While they have disagreed on other topics, much of the angst between Snyder and Schuette appears to stem from the Flint water crisis probe.

Special prosecutor Todd Flood has questioned administration officials about Snyder's involvement and filed involuntary manslaughter charges against Department of Health and Human Services Director Nick Lyon and Chief Medical Executive Eden Wells over deaths in the Flint area Legionnaires’ disease outbreak.

Snyder has kept both officials on the job and last month defended Lyon “as a strong leader” in state government after 67th District Court Judge David Goggins bound the department head over for trial for what he called “corrupt” actions.

In December, Flood's questioning in court prompted Snyder urban issues aide Harvey Hollins to testify that he told the governor about the Flint area Legionnaires’ disease outbreak in December 2015, contradicting Snyder’s testimony to Congress that he first learned of it in January 2016. Snyder was forced to defend his prior testimony as truthful after House Oversight committee leaders asked him to address the "discrepancy in recollection.”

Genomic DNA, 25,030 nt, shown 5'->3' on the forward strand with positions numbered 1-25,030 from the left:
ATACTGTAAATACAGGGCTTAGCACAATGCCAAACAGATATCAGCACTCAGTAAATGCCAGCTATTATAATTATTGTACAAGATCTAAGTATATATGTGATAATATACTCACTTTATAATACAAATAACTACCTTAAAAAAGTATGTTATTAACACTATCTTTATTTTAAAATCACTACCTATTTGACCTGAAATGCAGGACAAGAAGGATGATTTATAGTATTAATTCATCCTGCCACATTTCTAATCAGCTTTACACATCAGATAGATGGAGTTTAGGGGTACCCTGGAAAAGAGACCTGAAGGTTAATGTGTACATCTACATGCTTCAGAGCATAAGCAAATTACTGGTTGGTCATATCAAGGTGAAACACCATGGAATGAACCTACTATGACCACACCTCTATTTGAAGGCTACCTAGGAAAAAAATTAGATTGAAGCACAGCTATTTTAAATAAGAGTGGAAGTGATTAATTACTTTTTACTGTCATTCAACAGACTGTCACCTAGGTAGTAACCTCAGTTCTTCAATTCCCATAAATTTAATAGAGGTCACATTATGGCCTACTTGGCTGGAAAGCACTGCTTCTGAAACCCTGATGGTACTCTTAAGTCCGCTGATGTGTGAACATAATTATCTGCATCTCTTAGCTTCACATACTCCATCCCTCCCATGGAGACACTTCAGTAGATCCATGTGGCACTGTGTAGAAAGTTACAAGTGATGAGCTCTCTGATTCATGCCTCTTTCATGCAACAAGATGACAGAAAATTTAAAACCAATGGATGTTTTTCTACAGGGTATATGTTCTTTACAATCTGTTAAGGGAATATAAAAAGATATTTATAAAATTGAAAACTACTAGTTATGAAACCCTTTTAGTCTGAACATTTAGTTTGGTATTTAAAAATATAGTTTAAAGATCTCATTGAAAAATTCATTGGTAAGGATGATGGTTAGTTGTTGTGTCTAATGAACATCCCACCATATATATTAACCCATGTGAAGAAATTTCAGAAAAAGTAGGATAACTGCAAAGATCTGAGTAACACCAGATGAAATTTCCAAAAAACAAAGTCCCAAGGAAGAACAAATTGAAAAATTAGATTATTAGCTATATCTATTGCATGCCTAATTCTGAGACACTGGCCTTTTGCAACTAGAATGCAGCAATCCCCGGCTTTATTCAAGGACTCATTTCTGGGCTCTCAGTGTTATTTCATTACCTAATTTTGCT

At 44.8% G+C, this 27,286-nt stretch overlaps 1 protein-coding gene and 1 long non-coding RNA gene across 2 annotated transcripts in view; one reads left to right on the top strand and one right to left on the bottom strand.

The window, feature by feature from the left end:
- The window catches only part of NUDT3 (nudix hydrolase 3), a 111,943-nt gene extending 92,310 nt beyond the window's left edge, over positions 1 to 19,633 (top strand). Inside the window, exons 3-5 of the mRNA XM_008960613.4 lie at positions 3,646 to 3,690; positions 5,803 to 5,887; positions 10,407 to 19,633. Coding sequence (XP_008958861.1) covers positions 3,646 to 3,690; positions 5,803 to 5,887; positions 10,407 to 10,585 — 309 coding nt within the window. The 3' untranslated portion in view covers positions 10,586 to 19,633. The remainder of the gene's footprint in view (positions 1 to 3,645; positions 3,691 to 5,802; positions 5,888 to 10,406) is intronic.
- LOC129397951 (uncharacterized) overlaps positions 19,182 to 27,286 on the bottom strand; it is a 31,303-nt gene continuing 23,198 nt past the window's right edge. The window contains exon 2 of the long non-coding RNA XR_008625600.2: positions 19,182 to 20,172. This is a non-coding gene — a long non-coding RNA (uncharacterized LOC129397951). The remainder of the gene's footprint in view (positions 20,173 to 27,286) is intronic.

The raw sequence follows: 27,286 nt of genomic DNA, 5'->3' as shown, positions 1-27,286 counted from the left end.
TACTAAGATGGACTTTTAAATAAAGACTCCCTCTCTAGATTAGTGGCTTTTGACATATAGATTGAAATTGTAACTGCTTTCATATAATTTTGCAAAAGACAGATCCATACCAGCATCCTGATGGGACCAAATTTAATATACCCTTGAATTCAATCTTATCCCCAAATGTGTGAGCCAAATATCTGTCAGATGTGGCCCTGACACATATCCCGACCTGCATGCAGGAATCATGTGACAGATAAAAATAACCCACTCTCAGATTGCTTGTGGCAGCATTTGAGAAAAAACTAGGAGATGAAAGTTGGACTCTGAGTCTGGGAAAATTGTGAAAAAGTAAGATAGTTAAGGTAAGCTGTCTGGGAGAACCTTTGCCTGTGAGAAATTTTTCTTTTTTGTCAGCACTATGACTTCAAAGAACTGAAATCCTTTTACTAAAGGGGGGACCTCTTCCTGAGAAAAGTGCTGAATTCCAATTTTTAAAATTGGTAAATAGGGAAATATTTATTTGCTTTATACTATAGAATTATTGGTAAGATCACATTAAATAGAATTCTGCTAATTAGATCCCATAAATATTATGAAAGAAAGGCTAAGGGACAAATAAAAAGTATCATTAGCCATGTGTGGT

Snyder has appeared at fundraisers for several other candidates this cycle, and his PAC is expected to provide financial assistance to some general election hopefuls. He is also actively supporting Michigan Supreme Court Justice Beth Clement, who is running to keep her post but has been criticized by GOP activists over some of her rulings.

“The governor believes in her as much today as he did when he first appointed her to the Supreme Court,” Adler said.

State records show Snyder’s RPA PAC contributed $58,000 Lt. Gov. Brian Calley for his gubernatorial primary campaign against Schuette and also donated to a handful of legislative candidates, including state Rep. Chris Afendoulis, R-Grand Rapids Township, who is competing for a state Senate seat with Rep. Winnie Brinks, D-Grand Rapids.

James, a Farmington Hills military veteran who is challenging incumbent U.S. Sen. Debbie Stabenow, D-Lansing, celebrated Snyder’s backing Wednesday on social media, thanking the governor and his PAC “for supporting our mission of protecting the American Dream for future generations.”

Before he was a candidate for any office, Snyder had appointed James to the Michigan Council on Future Mobility and as board chairman of the Michigan Veterans Trust Fund.

“John is proud to have Gov. Snyder’s support,” said campaign manager Tori Sachs.

Snyder and Leonard, the DeWitt Republican whom he’s backing for attorney general over Democrat Dana Nessel of Plymouth Township, have not always seen eye-to-eye on fiscal policy. The governor opposed Leonard’s high-profile plan to cut the personal income tax rate, which failed in a 52-55 state House vote.

But Snyder and Leonard “have worked well together over the past few years on major reforms that have delivered real results for the people of Michigan,” said Leonard spokesman Gideon D’Assandro.

Snyder has been “very helpful” with Leonard’s campaign for attorney general, he said.